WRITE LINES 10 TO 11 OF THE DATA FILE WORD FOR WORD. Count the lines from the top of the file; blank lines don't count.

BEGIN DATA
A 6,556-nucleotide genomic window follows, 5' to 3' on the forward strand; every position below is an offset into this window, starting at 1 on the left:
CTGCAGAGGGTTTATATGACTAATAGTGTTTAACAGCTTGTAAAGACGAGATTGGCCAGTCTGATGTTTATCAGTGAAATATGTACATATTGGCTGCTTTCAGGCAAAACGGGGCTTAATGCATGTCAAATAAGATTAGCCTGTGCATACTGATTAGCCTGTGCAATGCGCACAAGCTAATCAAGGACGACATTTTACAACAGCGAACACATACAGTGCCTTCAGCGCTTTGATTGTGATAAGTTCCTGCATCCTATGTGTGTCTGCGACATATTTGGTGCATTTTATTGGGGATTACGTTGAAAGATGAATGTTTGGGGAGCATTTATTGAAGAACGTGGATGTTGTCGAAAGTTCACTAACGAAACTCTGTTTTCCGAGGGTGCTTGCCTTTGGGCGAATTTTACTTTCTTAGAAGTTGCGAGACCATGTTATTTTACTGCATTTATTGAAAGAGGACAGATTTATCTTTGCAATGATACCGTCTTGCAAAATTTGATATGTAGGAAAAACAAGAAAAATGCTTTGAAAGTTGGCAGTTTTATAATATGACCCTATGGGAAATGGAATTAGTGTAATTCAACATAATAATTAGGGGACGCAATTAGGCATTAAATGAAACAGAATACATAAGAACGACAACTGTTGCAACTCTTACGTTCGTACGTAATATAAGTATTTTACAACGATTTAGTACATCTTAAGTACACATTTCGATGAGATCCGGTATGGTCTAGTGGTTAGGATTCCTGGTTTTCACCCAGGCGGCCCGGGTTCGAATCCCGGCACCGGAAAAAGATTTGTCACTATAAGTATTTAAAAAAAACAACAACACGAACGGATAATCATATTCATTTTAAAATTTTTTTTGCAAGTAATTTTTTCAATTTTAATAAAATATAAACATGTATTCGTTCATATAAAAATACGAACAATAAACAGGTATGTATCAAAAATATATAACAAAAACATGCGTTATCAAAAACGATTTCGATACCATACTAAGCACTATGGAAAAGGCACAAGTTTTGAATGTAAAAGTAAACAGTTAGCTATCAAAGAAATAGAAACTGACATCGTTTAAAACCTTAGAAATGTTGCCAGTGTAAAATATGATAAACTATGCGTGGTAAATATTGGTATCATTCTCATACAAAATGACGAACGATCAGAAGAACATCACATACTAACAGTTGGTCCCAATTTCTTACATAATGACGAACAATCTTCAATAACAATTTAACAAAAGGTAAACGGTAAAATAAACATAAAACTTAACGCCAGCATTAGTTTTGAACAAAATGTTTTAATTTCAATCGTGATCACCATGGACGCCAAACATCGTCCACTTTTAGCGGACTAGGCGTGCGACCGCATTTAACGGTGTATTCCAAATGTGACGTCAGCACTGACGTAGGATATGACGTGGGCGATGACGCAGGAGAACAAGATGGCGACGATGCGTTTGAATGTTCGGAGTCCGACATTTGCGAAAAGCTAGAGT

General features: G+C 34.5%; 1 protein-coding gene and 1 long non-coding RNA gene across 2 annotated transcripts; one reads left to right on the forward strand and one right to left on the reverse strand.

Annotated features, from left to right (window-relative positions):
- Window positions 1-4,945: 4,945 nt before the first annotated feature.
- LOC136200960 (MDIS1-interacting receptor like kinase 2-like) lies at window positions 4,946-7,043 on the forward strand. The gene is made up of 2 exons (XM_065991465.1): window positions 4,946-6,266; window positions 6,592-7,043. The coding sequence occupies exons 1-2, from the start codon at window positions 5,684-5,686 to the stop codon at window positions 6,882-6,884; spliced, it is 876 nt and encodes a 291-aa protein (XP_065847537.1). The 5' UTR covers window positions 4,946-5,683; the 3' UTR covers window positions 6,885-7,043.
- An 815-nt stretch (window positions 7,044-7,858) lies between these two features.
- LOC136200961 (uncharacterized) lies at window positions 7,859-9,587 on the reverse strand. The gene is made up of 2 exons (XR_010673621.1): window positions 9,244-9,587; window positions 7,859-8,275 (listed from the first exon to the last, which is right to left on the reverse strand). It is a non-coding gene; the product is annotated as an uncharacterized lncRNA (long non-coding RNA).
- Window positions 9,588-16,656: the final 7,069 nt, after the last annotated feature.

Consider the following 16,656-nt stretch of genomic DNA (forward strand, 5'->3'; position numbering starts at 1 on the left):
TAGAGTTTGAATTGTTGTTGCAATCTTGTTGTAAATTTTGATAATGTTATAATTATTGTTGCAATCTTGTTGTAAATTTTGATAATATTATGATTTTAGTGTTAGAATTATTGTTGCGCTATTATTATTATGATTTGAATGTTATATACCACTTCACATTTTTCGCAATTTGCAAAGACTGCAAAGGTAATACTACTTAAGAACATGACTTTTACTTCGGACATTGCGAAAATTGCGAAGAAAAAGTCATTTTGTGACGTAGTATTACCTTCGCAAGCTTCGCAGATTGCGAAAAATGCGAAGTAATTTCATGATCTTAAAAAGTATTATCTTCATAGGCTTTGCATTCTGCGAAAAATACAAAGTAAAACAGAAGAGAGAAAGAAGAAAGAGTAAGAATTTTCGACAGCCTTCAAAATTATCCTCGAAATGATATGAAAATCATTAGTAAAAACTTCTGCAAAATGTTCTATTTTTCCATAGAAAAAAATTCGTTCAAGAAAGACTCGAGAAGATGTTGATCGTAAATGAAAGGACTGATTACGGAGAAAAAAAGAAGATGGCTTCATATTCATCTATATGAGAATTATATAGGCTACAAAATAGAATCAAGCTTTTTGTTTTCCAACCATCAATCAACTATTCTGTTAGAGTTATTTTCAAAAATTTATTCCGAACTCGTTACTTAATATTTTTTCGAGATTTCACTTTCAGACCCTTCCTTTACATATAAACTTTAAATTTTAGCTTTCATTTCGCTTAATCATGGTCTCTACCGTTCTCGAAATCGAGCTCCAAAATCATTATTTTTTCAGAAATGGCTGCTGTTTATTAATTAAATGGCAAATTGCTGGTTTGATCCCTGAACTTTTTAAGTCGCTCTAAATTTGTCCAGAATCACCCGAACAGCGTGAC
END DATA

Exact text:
Consider the following 16,656-nt stretch of genomic DNA (forward strand, 5'->3'; position numbering starts at 1 on the left):
TAGAGTTTGAATTGTTGTTGCAATCTTGTTGTAAATTTTGATAATGTTATAATTATTGTTGCAATCTTGTTGTAAATTTTGATAATATTATGATTTTAGTGTTAGAATTATTGTTGCGCTATTATTATTATGATTTGAATGTTATATACCACTTCACATTTTTCGCAATTTGCAAAGACTGCAAAGGTAATACTACTTAAGAACATGACTTTTACTTCGGACATTGCGAAAATTGCGAAGAAAAAGTCATTTTGTGACGTAGTATTACCTTCGCAAGCTTCGCAGATTGCGAAAAATGCGAAGTAATTTCATGATCTTAAAAAGTATTATCTTCATAGGCTTTGCATTCTGCGAAAAATACAAAGTAAAACAGAAGAGAGAAAGAAGAAAGAGTAAGAATTTTCGACAGCCTTCAAAATTATCCTCGAAATGATATGAAAATCATTAGTAAAAACTTCTGCAAAATGTTCTATTTTTCCATAGAAAAAAATTCGTTCAAGAAAGACTCGAGAAGATGTTGATCGTAAATGAAAGGACTGATTACGGAGAAAAAAAGAAGATGGCTTCATATTCATCTATATGAGAATTATATAGGCTACAAAATAGAATCAAGCTTTTTGTTTTCCAACCATCAATCAACTATTCTGTTAGAGTTATTTTCAAAAATTTATTCCGAACTCGTTACTTAATATTTTTTCGAGATTTCACTTTCAGACCCTTCCTTTACATATAAACTTTAAATTTTAGCTTTCATTTCGCTTAATCATGGTCTCTACCGTTCTCGAAATCGAGCTCCAAAATCATTATTTTTTCAGAAATGGCTGCTGTTTATTAATTAAATGGCAAATTGCTGGTTTGATCCCTGAACTTTTTAAGTCGCTCTAAATTTGTCCAGAATCACCCGAACAGCGTGAC